Flamenco Festival evokes emotion through dance

  • North Central College Spanish instructor Jelena Sanchez, right, with sophomore Stephania Rodriguez and Naperville Mayor George Pradel, teaches a flamenco class and will lead a Flamenco Festival throughout February at the college.

    North Central College Spanish instructor Jelena Sanchez, right, with sophomore Stephania Rodriguez and Naperville Mayor George Pradel, teaches a flamenco class and will lead a Flamenco Festival throughout February at the college. Courtesy of Jelena Sanchez

Updated 2/2/2012 12:53 PM

Amid the ruffles and fans, bright colors and castanets associated with Spanish flamenco dancing, exists Jelena Sanchez's grandma and grandpa.

"There is a deep appreciation for music and dance in Spain. People express their joy and sorrow through song and movement," said Sanchez, a Spanish instructor at North Central College in Naperville.


"The lyrics of the songs are poems that tell individual stories about love, happiness, pain, life and death," she said. "I can relate to the words, they move me every time I hear them. I can hear my mother, my grandmother and my grandfather in the lyrics."

The dance and the music blend together to create a freedom -- freedom to remember, freedom to forget, freedom to be.

The Spanish instructor heads North Central College's fifth annual Flamenco Festival throughout February, showcasing the emotion-packed rhythmic music and dance of the Spanish culture.

The festival -- with dance classes, films, a lecture and photography exhibit -- is an opportunity for all people, regardless of heritage, to get in touch with themselves, she said.

"Japan is one of the leading consumers of flamenco. Japanese women are normally discouraged from showing their emotions in public and flamenco gives them the opportunity to express their passions. The same is true for Americans," Sanchez said.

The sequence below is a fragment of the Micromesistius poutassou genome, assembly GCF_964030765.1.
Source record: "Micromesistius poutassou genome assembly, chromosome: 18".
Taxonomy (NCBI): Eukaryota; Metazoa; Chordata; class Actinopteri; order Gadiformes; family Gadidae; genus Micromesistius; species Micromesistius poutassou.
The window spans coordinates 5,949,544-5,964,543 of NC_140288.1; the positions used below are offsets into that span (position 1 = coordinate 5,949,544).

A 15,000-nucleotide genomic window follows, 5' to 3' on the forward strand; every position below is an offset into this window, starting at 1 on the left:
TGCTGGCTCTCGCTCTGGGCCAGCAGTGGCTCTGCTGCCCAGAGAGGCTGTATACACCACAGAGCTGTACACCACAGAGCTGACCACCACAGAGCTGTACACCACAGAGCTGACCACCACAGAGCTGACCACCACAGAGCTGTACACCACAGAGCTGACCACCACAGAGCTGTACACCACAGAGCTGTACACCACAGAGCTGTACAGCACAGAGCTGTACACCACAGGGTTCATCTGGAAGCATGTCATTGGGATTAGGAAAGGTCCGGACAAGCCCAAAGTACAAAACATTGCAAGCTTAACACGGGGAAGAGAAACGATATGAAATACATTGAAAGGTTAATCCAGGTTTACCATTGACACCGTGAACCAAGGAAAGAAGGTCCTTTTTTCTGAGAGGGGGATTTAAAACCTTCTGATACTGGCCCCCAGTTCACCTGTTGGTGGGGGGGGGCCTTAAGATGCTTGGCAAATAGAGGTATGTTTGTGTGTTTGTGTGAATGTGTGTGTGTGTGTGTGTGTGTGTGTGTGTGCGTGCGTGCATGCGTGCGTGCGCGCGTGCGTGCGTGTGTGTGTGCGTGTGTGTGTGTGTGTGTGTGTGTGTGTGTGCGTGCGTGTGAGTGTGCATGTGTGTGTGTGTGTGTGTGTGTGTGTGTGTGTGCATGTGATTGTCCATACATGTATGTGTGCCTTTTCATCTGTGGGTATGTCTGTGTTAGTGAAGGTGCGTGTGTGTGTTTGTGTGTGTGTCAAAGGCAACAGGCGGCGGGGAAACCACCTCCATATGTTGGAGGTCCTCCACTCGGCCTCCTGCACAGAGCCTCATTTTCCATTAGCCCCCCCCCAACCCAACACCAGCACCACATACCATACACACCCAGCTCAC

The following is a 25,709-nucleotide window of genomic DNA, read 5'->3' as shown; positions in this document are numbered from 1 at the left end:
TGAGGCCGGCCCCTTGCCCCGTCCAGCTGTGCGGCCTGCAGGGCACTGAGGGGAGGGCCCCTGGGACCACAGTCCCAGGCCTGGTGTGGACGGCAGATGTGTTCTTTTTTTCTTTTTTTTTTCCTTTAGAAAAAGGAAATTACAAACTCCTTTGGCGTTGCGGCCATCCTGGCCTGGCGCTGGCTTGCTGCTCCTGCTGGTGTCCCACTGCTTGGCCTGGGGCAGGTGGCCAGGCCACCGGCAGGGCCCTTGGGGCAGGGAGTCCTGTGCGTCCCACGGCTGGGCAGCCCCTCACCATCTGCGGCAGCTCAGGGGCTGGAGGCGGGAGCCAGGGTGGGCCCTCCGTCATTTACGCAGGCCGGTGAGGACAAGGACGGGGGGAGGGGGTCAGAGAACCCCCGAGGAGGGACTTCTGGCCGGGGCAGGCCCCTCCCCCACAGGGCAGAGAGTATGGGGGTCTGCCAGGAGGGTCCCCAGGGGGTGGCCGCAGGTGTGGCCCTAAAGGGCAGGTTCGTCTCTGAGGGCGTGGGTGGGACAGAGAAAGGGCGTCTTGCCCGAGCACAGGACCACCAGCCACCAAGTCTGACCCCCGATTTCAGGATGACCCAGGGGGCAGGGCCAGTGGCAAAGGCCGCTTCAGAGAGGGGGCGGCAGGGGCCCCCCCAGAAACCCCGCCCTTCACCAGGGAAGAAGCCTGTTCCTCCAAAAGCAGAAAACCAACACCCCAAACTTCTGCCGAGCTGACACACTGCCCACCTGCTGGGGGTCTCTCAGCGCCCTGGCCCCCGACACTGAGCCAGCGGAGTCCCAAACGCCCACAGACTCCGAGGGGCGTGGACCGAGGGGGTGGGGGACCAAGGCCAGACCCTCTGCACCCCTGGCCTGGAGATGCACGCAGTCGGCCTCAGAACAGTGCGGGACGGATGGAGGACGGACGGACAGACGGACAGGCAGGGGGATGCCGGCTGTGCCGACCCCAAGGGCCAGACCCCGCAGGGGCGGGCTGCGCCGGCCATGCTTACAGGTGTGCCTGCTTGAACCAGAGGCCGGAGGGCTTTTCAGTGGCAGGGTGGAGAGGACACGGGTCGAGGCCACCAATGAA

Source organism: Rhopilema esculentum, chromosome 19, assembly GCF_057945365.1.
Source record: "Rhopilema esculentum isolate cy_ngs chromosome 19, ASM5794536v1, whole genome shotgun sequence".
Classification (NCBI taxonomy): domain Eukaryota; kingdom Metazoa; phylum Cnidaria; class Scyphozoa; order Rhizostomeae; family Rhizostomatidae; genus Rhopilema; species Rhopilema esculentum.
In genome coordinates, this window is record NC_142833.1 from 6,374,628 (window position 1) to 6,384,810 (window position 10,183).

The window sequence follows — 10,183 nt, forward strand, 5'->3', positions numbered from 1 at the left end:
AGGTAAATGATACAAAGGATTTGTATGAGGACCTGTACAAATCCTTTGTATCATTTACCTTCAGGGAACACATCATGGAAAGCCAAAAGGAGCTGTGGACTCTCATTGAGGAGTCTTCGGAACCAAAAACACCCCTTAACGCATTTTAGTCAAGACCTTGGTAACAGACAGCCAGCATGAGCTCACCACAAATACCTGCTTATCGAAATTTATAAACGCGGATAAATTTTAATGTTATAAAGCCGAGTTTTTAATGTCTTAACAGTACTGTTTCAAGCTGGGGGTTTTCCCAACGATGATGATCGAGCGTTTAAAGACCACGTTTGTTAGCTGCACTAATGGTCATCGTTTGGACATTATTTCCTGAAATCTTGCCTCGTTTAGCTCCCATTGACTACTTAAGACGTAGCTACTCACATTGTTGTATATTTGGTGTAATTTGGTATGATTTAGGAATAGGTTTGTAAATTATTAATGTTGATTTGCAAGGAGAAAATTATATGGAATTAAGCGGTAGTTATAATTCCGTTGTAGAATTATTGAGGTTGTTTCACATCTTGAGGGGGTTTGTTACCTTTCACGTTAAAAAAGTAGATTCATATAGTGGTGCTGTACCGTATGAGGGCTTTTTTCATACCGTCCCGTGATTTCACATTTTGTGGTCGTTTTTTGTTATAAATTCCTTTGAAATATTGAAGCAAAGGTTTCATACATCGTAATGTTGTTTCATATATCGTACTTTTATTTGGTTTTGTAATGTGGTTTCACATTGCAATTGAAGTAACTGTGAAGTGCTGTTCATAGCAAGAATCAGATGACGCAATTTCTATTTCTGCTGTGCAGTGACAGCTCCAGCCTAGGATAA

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"My students are awakened and feel liberated from their own selves when they come to class. They are encouraged to forget about their obligations, who they are, and to look in the mirror and believe they are beautiful and strong."

On Wednesdays throughout February, Sanchez will teach Sevillanas dance for beginners from 1:30 to 2:30 p.m. in Heininger Auditorium at Larrance Academic Center, 309 E. School St. Admission is $5 per person per session and goes to benefit the college's Spanish club. Sevillanas is a fun party and festival dance.

North Central College sophomore Stephania Rodriguez, 20, of Aurora took her first flamenco class last year and fell in love.

Rodriguez, president of the student group Fusión Española, said she's excited for others to share at the festival.

"My family is of Spanish descent as well, and I had always been curious about the culture but never really knew anything about it," Rodriguez said. "It was just very liberating that I got the courage to dance on stage."


The festival is sponsored by Fusión Española, Student Governing Association and the Office of International Programs.

Three free films will be shown in Meiley-Swallow Hall throughout the month. "Latcho Drom" tells the story of the migration of the Gypsies or Romany people using only song and dance. It shows at 3 p.m. Friday, Feb. 3. "Carmen" shows at 3 p.m. Monday, Feb. 20, and tells the story of a flamenco teacher obsessed with a beautiful dancer. The film "Flamenco Flamenco" shows at 4 p.m. Tuesday, Feb. 21, featuring music and movement reflecting the history of the dance.

A free photography exhibit titled "Flamenco Fusion" is on display weekdays Wednesday, Feb. 15, through Wednesday, Feb. 29, in Kiekhofer Hall, 329 E. School St. It's meant to inspire and engage viewers with portraits of new era student flamenco enthusiasts.

A guest flamenco pro, Chiara Mangiameli, lectures on "The Rhythms and Expression of Flamenco Song and Dance" at 11 a.m. Thursday, Feb. 16, followed by a hands-on tango-flamenco workshop at noon in the Madden Theatre at the Fine Arts Center, 171 E. Chicago Ave. Both events are free.

Chicago-based flamenco group Las Guitarras de España, influenced by Latin American and Middle Eastern styles, rocks out a free performance at 7 p.m. Thursday, Feb. 23, in the theater at Meiley-Swallow Hall.

For Sanchez, if teaching a flamenco class each semester is opening new doors for students of all ages, this festival is blowing the doors wide open.

"You don't have to be Spanish to love flamenco," she said. "Many foreigners are also fascinated with this art form. They become hooked once they try a class because of the freedom and confidence it gives them."

For information, visit northcentralcollege.edu/show or call (630) 637-SHOW.

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